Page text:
In this case, however, we are concerned only with the actual charges brought against the appellant, and not what might have been charged by the prosecution. The crime charged in Pottawatomie County, aggravated sodomy as defined by 21-3506(b), was complete in and of itself in Pottawatomie County when sodomy was committed on the victim, an eleven-year-old child. The element of force, which concededly occurred by the act of kidnapping in Riley County, was not necessary to the completion of the crime charged and thus the situation here can readily be distinguished from State v. Korbel and other cases cited above. Venue did not lie in Riley County under K.S.A. 22-2603 because no act required to establish the crime of aggravated sodomy *92 under 21-3506(b) occurred there. The charge of aggravated sodomy was properly dismissed by the State and refiled in Pottawatomie County. Because the crime could not have been charged in Riley County there was no violation of the double jeopardy provisions of 21-3108(2)(a).
The State further contends the double jeopardy statute does not apply where the prior conviction is based on a plea of nolo contendere. Those cases which have construed K.S.A. 21-3108(2)(a), or its forerunner, K.S.A. 62-1449 (Corrick), have focused upon the admission of evidence at a prior trial as the necessary factor bringing the statute into play. In State v. McCarther, 198 Kan. 48, 50, 422 P.2d 1012 (1967), the court stated:"An essential component of 62-1449, supra, is the admission of evidence at the first trial. The sense of the statute is that the state may not retry a defendant for any offense which might have been included as an additional count in the information or on which the state might have elected to rely when evidence thereof was admitted at the first trial." (Emphasis in original.)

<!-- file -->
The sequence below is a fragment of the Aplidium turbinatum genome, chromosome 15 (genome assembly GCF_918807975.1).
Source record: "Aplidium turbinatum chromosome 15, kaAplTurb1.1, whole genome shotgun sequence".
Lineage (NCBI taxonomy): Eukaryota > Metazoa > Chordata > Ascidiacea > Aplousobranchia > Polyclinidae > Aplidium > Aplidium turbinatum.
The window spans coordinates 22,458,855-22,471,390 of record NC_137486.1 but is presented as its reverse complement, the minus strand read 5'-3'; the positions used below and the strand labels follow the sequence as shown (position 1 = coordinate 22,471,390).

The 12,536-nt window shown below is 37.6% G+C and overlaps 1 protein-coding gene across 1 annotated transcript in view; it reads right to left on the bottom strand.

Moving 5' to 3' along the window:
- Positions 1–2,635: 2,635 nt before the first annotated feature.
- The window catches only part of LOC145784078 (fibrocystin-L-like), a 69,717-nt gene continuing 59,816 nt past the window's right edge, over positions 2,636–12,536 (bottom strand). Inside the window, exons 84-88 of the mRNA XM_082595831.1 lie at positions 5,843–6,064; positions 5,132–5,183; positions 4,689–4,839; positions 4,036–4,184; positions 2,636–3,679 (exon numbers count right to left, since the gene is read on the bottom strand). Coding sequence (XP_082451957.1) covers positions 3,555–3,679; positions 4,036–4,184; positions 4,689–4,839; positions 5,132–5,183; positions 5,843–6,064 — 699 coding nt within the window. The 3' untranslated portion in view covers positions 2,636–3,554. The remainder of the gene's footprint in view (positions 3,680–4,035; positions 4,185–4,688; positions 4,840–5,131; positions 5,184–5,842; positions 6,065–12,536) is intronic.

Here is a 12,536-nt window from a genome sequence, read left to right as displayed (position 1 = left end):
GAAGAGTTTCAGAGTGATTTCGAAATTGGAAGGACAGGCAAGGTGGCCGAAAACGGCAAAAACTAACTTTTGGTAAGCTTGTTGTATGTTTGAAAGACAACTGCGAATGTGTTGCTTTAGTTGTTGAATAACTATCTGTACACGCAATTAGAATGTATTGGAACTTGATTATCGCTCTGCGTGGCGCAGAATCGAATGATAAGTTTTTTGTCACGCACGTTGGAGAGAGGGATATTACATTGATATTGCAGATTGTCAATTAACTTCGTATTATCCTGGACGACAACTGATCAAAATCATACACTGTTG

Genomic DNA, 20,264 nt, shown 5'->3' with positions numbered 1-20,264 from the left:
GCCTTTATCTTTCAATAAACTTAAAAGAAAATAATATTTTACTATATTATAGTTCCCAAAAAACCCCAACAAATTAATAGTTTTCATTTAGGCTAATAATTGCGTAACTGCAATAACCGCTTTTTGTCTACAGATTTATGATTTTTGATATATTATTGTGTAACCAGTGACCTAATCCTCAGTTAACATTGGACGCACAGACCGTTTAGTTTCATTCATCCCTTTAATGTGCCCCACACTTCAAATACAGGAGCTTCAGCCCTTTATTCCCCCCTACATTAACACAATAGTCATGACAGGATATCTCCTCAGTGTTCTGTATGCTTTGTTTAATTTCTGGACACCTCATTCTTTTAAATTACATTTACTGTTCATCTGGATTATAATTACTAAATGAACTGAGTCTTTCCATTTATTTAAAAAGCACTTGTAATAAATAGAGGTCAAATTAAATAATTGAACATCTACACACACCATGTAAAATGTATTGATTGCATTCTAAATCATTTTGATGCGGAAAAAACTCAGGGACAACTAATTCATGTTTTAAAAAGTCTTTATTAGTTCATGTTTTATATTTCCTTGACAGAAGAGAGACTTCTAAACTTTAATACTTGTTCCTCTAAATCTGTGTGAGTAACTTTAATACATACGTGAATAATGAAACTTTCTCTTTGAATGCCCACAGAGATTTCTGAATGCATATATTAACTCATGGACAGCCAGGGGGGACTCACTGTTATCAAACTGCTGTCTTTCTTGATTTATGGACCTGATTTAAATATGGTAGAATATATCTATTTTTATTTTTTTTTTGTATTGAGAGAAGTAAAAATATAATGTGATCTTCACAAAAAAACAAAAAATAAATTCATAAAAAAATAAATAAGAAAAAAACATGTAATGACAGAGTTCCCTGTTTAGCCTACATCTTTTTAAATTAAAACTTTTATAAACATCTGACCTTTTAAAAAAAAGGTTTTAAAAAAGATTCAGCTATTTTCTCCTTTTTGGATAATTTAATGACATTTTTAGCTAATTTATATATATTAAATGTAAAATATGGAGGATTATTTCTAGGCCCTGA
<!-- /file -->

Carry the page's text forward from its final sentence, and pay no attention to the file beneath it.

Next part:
In Coverly v. State, 208 Kan. 670, 493 P.2d 261 (1972), the defendant pled guilty to charges of escape and assault contained in separate informations arising out of an escape from jail. The court rejected the defendant's claim that the conviction on the escape charge barred prosecution on the assault charge, stating:"The thrust of the section is double jeopardy, but the operational fact is a trial at which evidence is introduced.... "Thus, if there had been a separate trial of the jail break charge at which evidence of the assault had been admitted, subsequent prosecution for the assault would have been barred under the statute. The State's remedy, had the matter gone to trial, would have been to include both charges as separate counts in one information or to have sought a consolidation. "Here, however, there was no trial and no evidence introduced. The statute was therefore inapplicable, as the court below correctly held." (Emphasis in original.) 208 Kan. at 672-73.
In Struble v. Gnadt, 164 Kan. 587, 191 P.2d 179 (1948), the court rejected the defendant's contention that evidence introduced at the preliminary hearing of the three offenses charged violated the double jeopardy provisions of G.S. 1935, 62-1449 (K.S.A. 62-1449 [Corrick]), stating:"The statute itself by its own terms applies to trial in the district court and not to preliminary hearings. It says `properly charged' and `upon trial' conviction or acquittal' `asked for a conviction.' A preliminary hearing is not a trial. An accused *93 is neither convicted nor acquitted at a preliminary hearing. He is merely held for trial in district court or discharged." 164 Kan. at 591-92.
The statement relied on here by the appellant as barring the subsequent prosecution for aggravated sodomy was given by the assistant district attorney to inform the court of a factual basis for the appellant's plea. A plea of nolo contendere establishes that the accused is unwilling to contest the charges against him. K.S.A. 22-3209(2). Under K.S.A. 22-3210(4), before accepting a plea of guilty or nolo contendere, the court must first find that a factual basis exists for the plea. Under 22-3209(2) the court may make a finding of guilty upon a plea of nolo contendere, but the plea cannot be used against the defendant as an admission in any other action based on the same act. See also 21 Am.Jur.2d, Criminal Law § 499; 1 Wright, Federal Practice and Procedure: Criminal 2d § 177.